Materials: two pint-sized glass canning jars (or two per team), two digital candy thermometers (or two per team), insulating material such as fleece, wool, or fur; plastic wrap, timer, clipboard(s), Heat Trap Data Sheet(s), pencils.
Objective: To play an active game outside and think about some animals that are active or dormant in winter.
(This can be played while waiting for the insulation experiment to cool.)
Explain to children that they will each be an animal that forms groups in winter to share warmth or keep a lookout for predators. They will need to look for and round up others of their kind. Teach them a hand sign to depict each animal such as these:
- Meadow vole: Hold hands by mouth as though holding and chewing something
- Deer: Hold hands on head, fingers spread, like antlers
- Chickadee: Flap arms like wings
- Honeybee: Hold fingers on head like antennae
- Flying Squirrel: Hold arms and legs out to sides as though gliding
Put Animal Round-up cards into a paper bag and have children pick a card to find out what animal they are for that round. They must return the card and keep their identity a secret. There should be at least two to four children for each animal. Have the children spread out around the room or playground so they are apart from each other. Be sure to establish boundaries ahead of time. The leader says “go” and the children try to find other animals of their kind without speaking, by going up to other children and making their signs. If they match another child, the two must now work together as a team to find any others of their kind. When children feel sure that they have rounded up all their kind, they should sit down. Repeat with children selecting new cards each time. Afterward, talk about how being part of a group helps some animals survive the winter. (E.g. finding food, huddling, sharing shelter and snow paths.)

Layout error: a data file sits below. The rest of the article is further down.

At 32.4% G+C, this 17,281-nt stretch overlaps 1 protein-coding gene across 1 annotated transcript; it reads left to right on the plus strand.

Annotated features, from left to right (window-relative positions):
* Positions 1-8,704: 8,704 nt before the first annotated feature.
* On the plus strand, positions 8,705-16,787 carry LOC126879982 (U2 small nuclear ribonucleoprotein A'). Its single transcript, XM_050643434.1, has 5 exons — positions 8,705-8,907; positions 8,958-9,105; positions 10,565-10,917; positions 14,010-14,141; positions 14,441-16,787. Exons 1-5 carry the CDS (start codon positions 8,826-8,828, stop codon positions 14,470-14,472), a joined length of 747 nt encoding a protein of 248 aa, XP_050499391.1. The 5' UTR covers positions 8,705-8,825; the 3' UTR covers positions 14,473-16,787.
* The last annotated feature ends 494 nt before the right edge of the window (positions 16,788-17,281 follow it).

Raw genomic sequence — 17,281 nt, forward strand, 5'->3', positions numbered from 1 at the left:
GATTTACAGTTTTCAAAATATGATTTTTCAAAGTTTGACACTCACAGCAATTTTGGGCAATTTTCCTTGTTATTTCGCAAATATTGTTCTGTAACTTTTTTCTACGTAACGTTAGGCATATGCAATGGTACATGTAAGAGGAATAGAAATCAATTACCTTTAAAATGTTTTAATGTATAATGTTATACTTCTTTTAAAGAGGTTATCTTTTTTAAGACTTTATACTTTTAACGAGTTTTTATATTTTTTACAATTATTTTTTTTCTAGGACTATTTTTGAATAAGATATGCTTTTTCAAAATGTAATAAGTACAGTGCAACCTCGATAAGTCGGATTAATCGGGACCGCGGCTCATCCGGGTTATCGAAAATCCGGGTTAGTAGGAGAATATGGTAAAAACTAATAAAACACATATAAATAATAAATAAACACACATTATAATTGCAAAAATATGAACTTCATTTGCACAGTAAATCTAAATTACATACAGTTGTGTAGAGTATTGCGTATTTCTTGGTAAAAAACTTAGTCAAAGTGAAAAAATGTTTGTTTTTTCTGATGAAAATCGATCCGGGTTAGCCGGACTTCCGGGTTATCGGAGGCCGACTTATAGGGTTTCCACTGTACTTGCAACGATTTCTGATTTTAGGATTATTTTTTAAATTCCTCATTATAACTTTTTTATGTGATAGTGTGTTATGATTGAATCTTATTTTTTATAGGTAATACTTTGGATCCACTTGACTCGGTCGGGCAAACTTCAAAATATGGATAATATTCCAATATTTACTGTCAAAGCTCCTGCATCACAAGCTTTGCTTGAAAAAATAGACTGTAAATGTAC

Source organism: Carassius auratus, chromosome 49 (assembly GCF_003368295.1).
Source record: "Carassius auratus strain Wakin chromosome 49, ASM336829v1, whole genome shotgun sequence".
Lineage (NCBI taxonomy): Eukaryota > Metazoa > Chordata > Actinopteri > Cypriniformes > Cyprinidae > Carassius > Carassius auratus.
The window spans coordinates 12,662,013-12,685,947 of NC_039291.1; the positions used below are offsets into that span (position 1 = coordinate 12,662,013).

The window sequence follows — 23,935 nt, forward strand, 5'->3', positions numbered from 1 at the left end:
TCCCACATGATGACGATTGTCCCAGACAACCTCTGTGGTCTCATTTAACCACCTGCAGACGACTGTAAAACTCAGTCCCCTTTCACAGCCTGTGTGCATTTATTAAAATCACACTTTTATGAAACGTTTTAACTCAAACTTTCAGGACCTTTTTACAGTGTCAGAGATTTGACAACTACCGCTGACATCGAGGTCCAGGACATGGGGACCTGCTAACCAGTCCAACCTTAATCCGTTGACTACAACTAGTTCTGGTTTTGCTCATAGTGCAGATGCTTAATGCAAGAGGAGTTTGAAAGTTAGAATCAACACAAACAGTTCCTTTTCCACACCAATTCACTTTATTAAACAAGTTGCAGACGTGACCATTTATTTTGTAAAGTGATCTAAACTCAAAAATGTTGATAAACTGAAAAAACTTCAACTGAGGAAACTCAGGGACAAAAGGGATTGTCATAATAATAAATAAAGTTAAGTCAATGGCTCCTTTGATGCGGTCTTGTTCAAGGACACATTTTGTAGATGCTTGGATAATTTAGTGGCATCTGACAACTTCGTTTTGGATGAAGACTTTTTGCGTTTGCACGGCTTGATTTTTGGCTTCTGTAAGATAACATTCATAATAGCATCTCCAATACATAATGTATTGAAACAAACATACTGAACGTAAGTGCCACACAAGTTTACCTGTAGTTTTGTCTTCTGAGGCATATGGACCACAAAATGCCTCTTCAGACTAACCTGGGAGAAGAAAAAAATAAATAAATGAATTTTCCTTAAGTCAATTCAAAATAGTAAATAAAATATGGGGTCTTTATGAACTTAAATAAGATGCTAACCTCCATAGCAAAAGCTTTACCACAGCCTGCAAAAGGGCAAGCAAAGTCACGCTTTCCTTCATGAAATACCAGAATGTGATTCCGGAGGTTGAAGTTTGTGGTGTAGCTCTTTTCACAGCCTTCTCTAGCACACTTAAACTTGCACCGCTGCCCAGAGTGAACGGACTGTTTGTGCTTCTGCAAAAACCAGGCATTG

Materials: Animal Round-up cards with pictures and names of animals (laminated if playing outside).
WINTER ANIMAL SIGN SEARCH
Objective: To look for evidence like tracks, tunnels, and other signs and discover what animals are active near the school in winter.
Ask children what animals might be active near the school in winter. How could we find out? In small groups with a leader, take the children on a walk around the school grounds, looking for tracks and tunnels in the snow, activity at bird feeders, and any other sign of animals that you can find. Have children put some seeds in the entrances to tunnels in the snow. Make a list of discoveries and report back to the rest of the class. How many and what kinds of animals were active near the school? What evidence of each did they find?
Materials: clipboard, paper, pencil, small cups of birdseed; optional: camera.
SNOW MAMMAL MEMORY
Objective: To learn interesting facts about some animals that take shelter under the snow or underground.
Ahead of time, mount duplicate copies of the Snow Mammal Memory Cards (pictures of animals that take shelter under the snow) on a large whiteboard or poster. Cover each picture with a numbered flap that can be easily removed from the board. Divide the class into two teams. Children in each team will work together to try to match up the pairs of animal pictures behind the numbered flaps. Give teams equal chances at guessing the animals by alternating sides for each round.* When a match is made, read the information about that animal, or have a child read it to the group.
Afterward, ask a few questions to review key details in the information cards such as:
What is the only mammal with a poisonous bite? (Shrew.)
Which animals change color in winter? (Weasel, hare.)
Which animal makes an underwater food cache? (Beaver.)
What animal has 22 tentacles around its mouth? (Star-nosed mole.)
Which animal runs in zigzags? (Hare.)